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I'm just getting started with Linq-to-SQL and data binding in WPF, most of which works like a dream so far!

I've got (what I though was) a common scenario:

a) Query list of records from a table via datacontext and bind to the current user control

this.DataContext = db.ClientTypes;

b) Have the user see a bound ListView and some bound detail controls to make changes to the existing records, with a db.SubmitChanges(ConflictMode.FailOnFirstConflict); to push the changes back to the DB. No problem.

c) User wants to add a new record, so we:

ClientType ct = new ClientType();
ct.Description = "<new client type>";
db.ClientTypes.InsertOnSubmit(ct);

However at this point I dont want to call db.SubmitChanges as I want the user to be able to update the properties of the object (and even back out of the operation entirely), but I want them to be able to see the new record in the bound ListView control. Thinking I just needed to re-run the query:

ClientType ct = new ClientType();
ct.Description = "<new client type>";
db.ClientTypes.InsertOnSubmit(ct);

// Rebind the WPF list?
this.DataContext = db.ClientTypes;
listView1.SelectedItem = ct;
listView1.ScrollIntoView(ct);

However this doesn't work, the newly created record is not part of the returned list. I'm not sure if this is because of caching within L2S or if I'm just going about this the wrong way. Is there a better way to accomplish this?

Thanks.

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4 Answers

up vote 2 down vote accepted
+100

Instead of setting your Control.DataContext = db.ClientTypes, store db.ClientTypes somewhere else and bind to an ObservableCollection that wraps it.

var somewhereElse = db.ClientTypes;
var toBind = new ObservableCollection<ClientType>(somewhereElse);
toBind.CollectionChanged += (object sender, NotifyCollectionChangedEventArgs e) =>
{
    if (e.Action == NotifyCollectionChangedAction.Add)
        types.InsertAllOnSubmit<AddressType>(e.NewItems.Cast<AddressType>());
};
this.DataContext = toBind;

Then, when the user wants to add a new item:

ObservableCollection<ClientType> toBind = this.DataContext as ObservableCollection<ClientType>;
System.Diagnostics.Debug.Assert(toBind != null);

ClientType ct = new ClientType();
ct.Description = "<new client type>";
toBind.Add((ct);

Calling toBind.Add will cause the CollectionChanged event handler above to call InsertOnSubmit on the original Table instance, so you can call SubmitChanges() when convenient. Obviously, you'd probably want to do the same with Remove ...

Hope that helps :)

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You don't really need the "somewhereElse" and "toBind" variables; they're just used as aliases ... –  cwa Dec 22 '09 at 23:30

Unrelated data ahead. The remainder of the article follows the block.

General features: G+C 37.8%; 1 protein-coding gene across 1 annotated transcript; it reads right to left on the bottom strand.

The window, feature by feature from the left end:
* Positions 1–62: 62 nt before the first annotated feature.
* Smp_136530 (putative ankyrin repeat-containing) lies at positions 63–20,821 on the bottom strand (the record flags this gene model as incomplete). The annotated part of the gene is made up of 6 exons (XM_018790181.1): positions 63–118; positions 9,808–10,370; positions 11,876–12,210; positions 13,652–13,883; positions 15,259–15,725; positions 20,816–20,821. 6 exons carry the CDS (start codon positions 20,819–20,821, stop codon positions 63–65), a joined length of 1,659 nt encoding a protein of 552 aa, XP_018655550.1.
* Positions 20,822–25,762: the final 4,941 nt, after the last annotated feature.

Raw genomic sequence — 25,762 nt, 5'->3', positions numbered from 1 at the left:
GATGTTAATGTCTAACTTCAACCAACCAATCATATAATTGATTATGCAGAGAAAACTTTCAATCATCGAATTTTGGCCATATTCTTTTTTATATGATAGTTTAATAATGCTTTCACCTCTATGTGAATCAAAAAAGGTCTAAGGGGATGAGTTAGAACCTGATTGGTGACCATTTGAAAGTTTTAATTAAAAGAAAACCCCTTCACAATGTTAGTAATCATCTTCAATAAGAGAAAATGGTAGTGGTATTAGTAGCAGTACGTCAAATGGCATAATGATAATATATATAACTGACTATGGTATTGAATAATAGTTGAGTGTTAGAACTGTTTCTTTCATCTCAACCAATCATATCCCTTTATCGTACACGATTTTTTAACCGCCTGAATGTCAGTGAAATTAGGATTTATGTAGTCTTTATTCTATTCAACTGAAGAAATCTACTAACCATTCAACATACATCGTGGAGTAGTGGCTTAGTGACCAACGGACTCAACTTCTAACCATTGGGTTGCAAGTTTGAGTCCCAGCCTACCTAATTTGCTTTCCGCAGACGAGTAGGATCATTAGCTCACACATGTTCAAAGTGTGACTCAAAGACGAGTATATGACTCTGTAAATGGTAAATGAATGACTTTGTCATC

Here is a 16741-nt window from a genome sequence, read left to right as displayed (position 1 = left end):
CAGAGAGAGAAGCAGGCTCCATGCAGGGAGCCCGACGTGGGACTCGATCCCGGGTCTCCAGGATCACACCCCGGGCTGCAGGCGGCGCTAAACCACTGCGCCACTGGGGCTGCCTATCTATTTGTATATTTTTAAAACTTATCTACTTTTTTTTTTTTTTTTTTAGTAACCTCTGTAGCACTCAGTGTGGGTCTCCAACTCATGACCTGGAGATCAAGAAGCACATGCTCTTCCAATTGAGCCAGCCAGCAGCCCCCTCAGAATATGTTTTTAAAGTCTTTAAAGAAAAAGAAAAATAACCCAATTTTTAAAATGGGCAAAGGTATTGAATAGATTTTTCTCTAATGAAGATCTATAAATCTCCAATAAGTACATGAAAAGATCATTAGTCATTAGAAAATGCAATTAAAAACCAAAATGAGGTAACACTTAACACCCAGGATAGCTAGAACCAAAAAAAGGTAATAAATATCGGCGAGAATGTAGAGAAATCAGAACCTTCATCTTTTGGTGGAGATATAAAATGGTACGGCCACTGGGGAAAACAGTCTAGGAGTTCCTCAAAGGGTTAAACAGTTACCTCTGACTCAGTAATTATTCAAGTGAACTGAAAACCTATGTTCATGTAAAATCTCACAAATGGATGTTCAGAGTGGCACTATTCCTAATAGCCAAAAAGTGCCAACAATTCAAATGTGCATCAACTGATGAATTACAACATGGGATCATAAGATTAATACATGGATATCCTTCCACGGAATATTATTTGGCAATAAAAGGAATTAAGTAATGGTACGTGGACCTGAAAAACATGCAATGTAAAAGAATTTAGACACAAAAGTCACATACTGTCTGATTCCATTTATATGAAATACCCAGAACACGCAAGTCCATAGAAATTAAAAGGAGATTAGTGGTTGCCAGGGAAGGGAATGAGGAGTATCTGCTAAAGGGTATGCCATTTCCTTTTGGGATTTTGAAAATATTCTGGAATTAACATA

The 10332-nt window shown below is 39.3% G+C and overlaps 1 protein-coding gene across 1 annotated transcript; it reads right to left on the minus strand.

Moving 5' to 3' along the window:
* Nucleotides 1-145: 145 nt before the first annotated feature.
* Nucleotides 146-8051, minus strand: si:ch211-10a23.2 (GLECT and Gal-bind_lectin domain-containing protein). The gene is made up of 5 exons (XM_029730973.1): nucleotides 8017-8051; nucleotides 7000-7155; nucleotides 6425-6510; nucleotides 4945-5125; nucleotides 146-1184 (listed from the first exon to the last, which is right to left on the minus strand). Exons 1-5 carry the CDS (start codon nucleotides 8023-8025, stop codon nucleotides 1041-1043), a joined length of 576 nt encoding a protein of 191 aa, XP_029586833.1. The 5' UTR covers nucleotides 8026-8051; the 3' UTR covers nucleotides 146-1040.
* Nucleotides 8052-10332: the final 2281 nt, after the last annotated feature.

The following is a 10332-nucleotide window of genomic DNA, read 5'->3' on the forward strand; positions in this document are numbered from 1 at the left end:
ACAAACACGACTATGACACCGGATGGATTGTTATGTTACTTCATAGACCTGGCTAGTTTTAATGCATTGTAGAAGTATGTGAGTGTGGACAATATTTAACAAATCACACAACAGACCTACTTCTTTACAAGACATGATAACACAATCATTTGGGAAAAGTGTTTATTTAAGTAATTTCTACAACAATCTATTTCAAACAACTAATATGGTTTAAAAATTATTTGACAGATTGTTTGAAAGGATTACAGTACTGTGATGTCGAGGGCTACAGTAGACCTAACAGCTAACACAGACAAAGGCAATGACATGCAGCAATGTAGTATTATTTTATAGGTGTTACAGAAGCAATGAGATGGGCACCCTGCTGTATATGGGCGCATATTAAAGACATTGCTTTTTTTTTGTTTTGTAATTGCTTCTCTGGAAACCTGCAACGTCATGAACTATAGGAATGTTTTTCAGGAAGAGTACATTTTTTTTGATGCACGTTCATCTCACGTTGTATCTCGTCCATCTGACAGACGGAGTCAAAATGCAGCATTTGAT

Thanks! This is pretty much exactly what I was looking for, apart from the fact I can't pass somewhereElse directly into the constructor for ObservableCollection<> on .NET 3.5 anyway - covariant changes in 4.0 might make this work? –  Kieran Benton Dec 23 '09 at 10:55
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It may be worth looking into the MVVM pattern. In MVVM you have a ViewModel which wraps your Model, so you would have a ClientTypeViewModel class.

public class ClientTypeViewModel : INotifyProperyChanged
{
    public ClientTypeViewModel(ClientType dataModel)
    {
        this.dataModel = dataModel;
    }

    public string Description
    {
        get { return this.dataModel.Description; }
        set 
        { 
            this.dataModel.Description = value; 
            // Raise PropertyChanged event
        }
    }

    private ClientType dataModel;
}

And something like an ApplicationView model, which would contain an ObservableCollection of ClientTypeViewModels.

public ApplicationViewModel
{
    public ObservableCollection<ClientTypeViewModel> ClientTypes { get; private set; }
}

You then bind to ApplicationViewModel.ClientTypes instead of the plain data model. This way, your view will be automatically updated whenever a new item is added to ClientTypes, or a property is changed on the ClientType view model. ApplicationViewModel can listen for changes on the ClientTypes collection and automatically add newly added items to the DataContext.

You may think it's overkill for your application, I don't know - but MVVM is definitely somthing worth learning. If it feels like you're struglling or fighting with WPF, MVVM is likely where to look ;)

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Thanks for the link to MVVM - have heard of it before in reference to WPF but havent really paid much attention till now! Merry christmas. –  Kieran Benton Dec 23 '09 at 10:53
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Look at CreateBindingList.

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I think it's just because you're assigning the same reference to the DataContext. Hence, WPF doesn't see the need to refresh the binding. The easiest way around this is to:

// rebind
this.DataContext = null;
this.DataContext = db.ClientTypes;
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Sorry Kent, that doesn't work. –  Kieran Benton Dec 23 '09 at 10:56
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